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Twitter CEO Jack Dorsey courts controversy for posing with 'anti-Brahmin poster'

Some Twitter users didn't take the Twitter CEO's endorsement of the remarks against Brahmins in a good way, and some asked why he chose to target one particular community.

twitter-logo BusinessToday.In   New Delhi     Last Updated: November 20, 2018  | 20:17 IST
Twitter CEO Jack Dorsey courts controversy for posing with 'anti-Brahmin poster'

Twitter CEO Jack Dorsey's India visit has embroiled in a controversy after he posed with a placard bashing the Brahman community. The Twitter Co-founder and CEO, who came to India on November 10, visited several places from IIT-Delhi to actor Shah Rukh Khan's house in Mumbai. He also met Prime Minister Narendra Modi and Tibetan spiritual leader Dalai Lama. Nothing created as much news as his Monday event in which he held a poster, which, many dubbed, had a communal touch.

The picture was shared by a journalist and it took Twitter by storm, accusing him of inciting hate among people in India. The row erupted after a roundtable in which some women journalists, including Twitter's Legal Head Vijaya Gadde, participated. Dorsey also took part in the event, following which he along with the other six women participants posed for a picture. While taking the picture, the Twitter CEO can be seen holding a placard carrying an illustration of a woman that read "Smash Brahminical patriarchy".

Some Twitter users didn't take the Twitter CEO's endorsement of the remarks against Brahmins in a good way.

"Do you realise that this picture has the potential of causing communal riots at a time when several States are going to Assembly Elections in India," tweeted Sandeep Mittal, who is an IPS officer. He added that the Twitter CEO has not even offered an apology after trying to defame a particular caste. "...Actually, it is (sic) a fit case for registration of a criminal case for attempt to destabilise (sic) the nation," he added.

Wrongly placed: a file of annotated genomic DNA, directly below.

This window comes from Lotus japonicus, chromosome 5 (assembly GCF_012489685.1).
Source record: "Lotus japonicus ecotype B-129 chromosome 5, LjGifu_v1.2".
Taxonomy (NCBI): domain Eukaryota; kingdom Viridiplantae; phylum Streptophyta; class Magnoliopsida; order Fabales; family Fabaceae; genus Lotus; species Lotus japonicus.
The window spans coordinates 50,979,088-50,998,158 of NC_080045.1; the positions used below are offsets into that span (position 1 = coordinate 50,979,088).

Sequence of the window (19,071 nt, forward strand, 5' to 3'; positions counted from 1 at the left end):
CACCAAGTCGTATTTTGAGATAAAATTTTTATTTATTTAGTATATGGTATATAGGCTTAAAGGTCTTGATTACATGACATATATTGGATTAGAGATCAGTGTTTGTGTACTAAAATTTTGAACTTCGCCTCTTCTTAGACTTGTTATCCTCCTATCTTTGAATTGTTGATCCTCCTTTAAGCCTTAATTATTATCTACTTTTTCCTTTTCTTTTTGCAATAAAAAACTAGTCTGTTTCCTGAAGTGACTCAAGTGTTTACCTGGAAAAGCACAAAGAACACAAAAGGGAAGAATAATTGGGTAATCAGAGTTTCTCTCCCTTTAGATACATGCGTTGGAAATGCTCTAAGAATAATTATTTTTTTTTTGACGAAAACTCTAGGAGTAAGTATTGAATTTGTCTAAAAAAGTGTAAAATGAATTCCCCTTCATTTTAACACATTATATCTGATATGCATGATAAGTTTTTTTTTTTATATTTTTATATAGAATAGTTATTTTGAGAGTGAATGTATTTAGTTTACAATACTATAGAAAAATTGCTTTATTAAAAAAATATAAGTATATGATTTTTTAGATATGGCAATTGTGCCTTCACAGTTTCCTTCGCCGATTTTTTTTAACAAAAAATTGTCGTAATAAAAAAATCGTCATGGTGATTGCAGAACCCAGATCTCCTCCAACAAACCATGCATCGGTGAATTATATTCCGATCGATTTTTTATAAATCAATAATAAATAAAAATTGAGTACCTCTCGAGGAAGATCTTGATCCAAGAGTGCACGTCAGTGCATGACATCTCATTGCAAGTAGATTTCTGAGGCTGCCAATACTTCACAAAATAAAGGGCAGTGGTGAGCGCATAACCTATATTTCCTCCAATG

Several Twitter users asked why the Twitter CEO chose to target one particular community. "Tomorrow if @jack is given a poster with anti Semitic messages in a meeting, will his team allow him to hold it up?" TV Mohandas Pai, former finance chief of software exporter Infosys, tweeted, adding that inciting hate against any community is wrong.

Twitter India was quick to respond later during the day. "Recently we hosted a closed-door discussion with a group of women journalists and change makers from India to better understand their experience using Twitter. One of the participants, a Dalit activist, shared her personal experiences and gifted a poster to Jack," it tweeted.

The company clarified it is not a statement from the Twitter CEO but a tangible reflection of the company's "efforts to see, hear and understand all sides of important public conversations that happen on our service around the world".

Some of the voices on Twitter supported the campaign and said some people were trying to shut down the free speech. "An IPS officer demonstrating, real-time, how the Indian police misinterpret the law to justify repression and shutting down free speech," said Columnist Mihir Sharma.

The legal head of Twitter Vijaya Gadde apologised and said it was not reflective of Twitter's views. Jack Dorsey, who's rather active on his own social platform, chose not to comment on the issue.

Twitter has over 326 million users all over the world, a big chunk of which is from India. Prime Minister Narendra Modi, who is one of the biggest supporters of the platform, has over 44.4 million followers on Twitter.

Edited by Manoj Sharma

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